The National Association of Broadcasters says the FCC's proposed modifications to its media ownership rules do not go nearly far enough.
The FCC has proposed loosening, but not lifting, the newspaper-broadcast cross-ownership ban but leaving local ownership limits in place. It has proposed scrapping the ban on radio-TV cross-ownership, but broadcasters weren't exactly clamoring for that.
In its comments, filed Monday (March 5), in the FCC's quadrennial media ownership review NAB asked for repealing or at least relaxing all the FCC's ownership rules, saying that would promote competition, diversity and localism.
NAB wants the FCC to allow duopolies in more markets, eliminate of the eight-voices and top-four stations tests, scrap local radio ownership limits, scrap the newspaper-broadcast cross-ownership rules, not count joint agreements toward ownership caps if it does preserve those rules, and should not increase disclosure requirements.
As for cable operators' suggestion that FCC rules should be tightened to prevent broadcasters from having too much leverage in retrans negotiations, NAB said that the FCC should "refrain from addressing here the impact of sharing arrangements on retransmission consent negotiations." It called them irrelevant to the quadrennial review, and pointed out that such negotiations are irrelevant to "in any event," are the subject of another pending Commission proceeding.
The FCC has an open rulemaking proposal on tweaking the retrans rules to clarify what constitutes good faith bargaining. It has also suggested it could waive some broadcast exclusivity rules during retrans impasses, but that would be a nuclear option for broadcasters.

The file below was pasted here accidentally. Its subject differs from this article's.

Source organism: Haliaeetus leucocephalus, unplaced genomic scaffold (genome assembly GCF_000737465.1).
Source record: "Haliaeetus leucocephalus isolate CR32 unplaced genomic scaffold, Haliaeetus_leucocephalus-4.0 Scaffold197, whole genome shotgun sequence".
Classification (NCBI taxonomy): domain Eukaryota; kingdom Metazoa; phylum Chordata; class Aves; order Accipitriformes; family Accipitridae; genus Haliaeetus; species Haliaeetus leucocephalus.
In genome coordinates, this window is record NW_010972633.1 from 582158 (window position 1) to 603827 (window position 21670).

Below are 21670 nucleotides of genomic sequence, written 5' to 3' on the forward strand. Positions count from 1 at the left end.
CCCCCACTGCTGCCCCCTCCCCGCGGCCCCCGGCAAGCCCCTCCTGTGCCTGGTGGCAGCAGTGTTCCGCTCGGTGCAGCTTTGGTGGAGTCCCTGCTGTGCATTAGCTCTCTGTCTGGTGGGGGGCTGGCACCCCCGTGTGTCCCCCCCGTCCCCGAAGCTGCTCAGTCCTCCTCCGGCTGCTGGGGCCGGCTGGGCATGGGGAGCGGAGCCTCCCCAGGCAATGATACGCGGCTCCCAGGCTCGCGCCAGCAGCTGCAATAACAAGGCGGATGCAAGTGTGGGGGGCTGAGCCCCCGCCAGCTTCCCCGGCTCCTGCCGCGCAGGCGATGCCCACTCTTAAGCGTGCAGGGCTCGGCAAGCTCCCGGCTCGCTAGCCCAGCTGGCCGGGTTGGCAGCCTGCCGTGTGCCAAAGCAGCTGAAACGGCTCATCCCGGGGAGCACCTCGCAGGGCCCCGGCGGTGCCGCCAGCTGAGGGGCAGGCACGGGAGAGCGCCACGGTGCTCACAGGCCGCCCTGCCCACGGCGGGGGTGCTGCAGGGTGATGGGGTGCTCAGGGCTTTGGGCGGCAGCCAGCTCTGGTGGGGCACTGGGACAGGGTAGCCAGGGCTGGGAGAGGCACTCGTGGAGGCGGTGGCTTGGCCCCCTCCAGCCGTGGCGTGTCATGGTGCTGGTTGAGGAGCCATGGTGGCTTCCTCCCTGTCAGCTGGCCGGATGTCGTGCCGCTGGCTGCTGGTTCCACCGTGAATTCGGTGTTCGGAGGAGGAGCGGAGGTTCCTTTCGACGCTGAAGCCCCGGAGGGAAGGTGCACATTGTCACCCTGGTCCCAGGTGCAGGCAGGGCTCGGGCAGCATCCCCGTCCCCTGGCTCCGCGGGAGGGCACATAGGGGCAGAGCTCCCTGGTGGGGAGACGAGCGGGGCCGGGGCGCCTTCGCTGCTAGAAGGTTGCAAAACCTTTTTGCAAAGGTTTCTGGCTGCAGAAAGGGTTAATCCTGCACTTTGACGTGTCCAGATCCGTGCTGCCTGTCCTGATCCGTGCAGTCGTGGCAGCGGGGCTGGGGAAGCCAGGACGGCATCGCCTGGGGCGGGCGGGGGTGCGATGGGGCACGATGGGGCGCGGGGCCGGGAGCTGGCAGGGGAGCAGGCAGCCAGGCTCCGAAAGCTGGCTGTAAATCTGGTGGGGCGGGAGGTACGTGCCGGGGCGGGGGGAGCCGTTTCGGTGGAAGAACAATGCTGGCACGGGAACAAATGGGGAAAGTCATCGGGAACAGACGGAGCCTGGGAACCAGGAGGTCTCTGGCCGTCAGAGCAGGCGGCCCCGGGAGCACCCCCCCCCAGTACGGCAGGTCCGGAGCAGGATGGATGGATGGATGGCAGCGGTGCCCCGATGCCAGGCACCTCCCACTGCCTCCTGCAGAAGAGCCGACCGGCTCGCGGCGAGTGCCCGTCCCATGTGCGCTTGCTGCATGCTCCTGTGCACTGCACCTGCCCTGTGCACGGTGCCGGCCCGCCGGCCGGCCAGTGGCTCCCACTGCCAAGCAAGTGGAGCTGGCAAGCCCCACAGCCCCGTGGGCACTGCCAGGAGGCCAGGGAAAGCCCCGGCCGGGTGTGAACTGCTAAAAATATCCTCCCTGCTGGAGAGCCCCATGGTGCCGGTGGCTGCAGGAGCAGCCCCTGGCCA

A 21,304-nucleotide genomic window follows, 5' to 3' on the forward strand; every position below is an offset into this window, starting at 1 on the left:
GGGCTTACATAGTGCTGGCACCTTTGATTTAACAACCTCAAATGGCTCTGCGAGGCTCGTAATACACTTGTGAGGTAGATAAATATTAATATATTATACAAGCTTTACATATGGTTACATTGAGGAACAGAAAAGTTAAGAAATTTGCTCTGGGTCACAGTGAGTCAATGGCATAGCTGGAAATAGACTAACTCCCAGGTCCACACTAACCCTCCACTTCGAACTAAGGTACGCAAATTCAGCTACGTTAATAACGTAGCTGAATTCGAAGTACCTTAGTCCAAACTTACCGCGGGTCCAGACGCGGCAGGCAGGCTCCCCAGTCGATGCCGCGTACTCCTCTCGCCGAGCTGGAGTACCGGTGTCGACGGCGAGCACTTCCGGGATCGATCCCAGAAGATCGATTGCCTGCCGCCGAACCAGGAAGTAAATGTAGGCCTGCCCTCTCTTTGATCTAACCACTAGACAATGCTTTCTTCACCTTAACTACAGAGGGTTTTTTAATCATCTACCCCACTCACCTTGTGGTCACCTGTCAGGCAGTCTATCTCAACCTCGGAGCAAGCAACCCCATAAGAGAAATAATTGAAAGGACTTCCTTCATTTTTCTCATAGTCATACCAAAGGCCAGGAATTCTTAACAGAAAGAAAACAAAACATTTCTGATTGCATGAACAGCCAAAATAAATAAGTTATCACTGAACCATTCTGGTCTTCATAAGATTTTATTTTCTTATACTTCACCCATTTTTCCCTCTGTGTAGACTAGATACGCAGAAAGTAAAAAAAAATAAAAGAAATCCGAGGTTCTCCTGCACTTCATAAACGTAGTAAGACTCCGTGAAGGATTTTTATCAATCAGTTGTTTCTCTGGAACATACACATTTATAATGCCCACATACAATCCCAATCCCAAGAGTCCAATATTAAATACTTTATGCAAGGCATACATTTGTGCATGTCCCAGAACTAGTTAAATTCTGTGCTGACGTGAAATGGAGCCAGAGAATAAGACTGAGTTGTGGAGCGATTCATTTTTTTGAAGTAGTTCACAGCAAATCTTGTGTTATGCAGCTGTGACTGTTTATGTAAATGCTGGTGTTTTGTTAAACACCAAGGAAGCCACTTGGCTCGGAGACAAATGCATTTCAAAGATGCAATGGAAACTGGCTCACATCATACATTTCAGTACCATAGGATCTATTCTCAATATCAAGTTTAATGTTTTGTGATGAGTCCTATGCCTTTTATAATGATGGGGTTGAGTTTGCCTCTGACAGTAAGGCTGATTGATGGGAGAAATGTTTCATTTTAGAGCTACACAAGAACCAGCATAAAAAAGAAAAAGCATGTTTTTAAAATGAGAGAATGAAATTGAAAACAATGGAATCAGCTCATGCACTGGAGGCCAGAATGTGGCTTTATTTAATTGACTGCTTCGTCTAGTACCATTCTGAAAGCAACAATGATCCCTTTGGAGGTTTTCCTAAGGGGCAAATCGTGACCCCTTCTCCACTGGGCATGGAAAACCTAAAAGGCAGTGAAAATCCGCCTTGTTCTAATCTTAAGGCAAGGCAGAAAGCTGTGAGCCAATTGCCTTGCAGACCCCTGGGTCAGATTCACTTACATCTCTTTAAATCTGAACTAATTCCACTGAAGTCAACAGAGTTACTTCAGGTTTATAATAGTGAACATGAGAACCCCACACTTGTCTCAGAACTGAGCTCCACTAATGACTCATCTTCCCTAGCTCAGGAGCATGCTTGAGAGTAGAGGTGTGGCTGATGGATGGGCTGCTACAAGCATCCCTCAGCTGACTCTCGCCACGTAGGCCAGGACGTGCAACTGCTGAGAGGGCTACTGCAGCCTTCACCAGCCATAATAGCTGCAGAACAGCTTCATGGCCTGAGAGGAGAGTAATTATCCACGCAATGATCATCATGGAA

But then it took the gloves off. It associated itself with Free Press's comments and added that it was disturbed "to say the least" that the FCC was even asking for comment on "irreparably flawed" waiver criteria it proposed for allowing cross-ownerships.
Media Access Project also said that the FCC has not given the public sufficient notice of license renewals or sales involving waivers. If it fails to do so, said the group, whatever it does or doesn't do otherwise in the proceeding will fail to protect the public interest.
Broadcasters were almost as hard on the FCC proposals Monday as being insufficiently deregulatory, recalling similar complaints about a similar effort under FCC Chairman Kevin Martin that drew lawsuits from both sides.
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